India is urging Malaysia to stamp out the pirating of films and music - an illegal business that hits the profits of the Bollywood film industry.
Bollywood films are widely pirated
"I think [piracy] is to a great extent rampant here," India's Commerce and Industry minister, Satyabarata Mokherjee, said in Kuala Lumpur.
Malaysia is one of many Asian countries where CD and DVD pirating is widescale.
Pirate versions of Microsoft's next computer operating system are already on sale in Malaysia.
Mr Mokherjee made his comments at a forum of Indian and Malaysian businessmen in the Malaysian capital.
"Legal steps can be taken to curb this piracy. They should trace out the people who are really responsible for it," he said.
Correspondents in Malaysia say that Bollywood films and Indian music are highly popular there and that their appeal goes well beyond the minority of Malaysians who are of ethnic Indian origin.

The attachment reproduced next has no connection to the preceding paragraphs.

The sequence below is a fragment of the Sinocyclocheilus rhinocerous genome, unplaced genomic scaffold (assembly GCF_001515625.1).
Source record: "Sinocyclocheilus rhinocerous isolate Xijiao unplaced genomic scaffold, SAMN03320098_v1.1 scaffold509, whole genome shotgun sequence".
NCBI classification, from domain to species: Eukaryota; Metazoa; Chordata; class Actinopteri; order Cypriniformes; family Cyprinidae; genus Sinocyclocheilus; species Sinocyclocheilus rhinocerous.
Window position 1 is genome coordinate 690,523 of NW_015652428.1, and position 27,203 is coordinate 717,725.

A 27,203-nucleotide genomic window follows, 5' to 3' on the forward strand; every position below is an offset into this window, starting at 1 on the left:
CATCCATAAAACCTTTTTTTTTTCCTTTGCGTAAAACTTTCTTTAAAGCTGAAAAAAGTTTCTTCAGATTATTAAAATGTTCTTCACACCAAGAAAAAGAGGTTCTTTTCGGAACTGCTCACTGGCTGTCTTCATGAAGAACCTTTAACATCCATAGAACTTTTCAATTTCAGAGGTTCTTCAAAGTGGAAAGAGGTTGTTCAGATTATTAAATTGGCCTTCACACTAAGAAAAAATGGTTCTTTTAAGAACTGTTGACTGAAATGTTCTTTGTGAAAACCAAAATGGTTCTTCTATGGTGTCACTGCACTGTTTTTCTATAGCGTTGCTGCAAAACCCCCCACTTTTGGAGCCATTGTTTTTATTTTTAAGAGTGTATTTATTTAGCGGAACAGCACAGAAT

In September the Malaysian authorities announced plans to impose price ceilings on locally produced film and music CDs and DVDs to try to reduce the incentive for illegal selling.
But the regulations do not apply to foreign films and music.
A senior Hollywood executive says the film industry lost some $600m last year from the pirating of DVDs in Asia.
Piracy is a growing problem within India itself.
Bollywood actor Vivek Oberoi has argued that out of 132 films made by Bollywood last year, all but eight lost money.
"The loss incurred by a movie producer here is largely due to pirates as pirated copies of his product are available even before the official release of the film," he said.
"This is frustrating. Why should a pirate make a profit and I incur a loss as all that money he makes should actually be earned by producers and distributors?"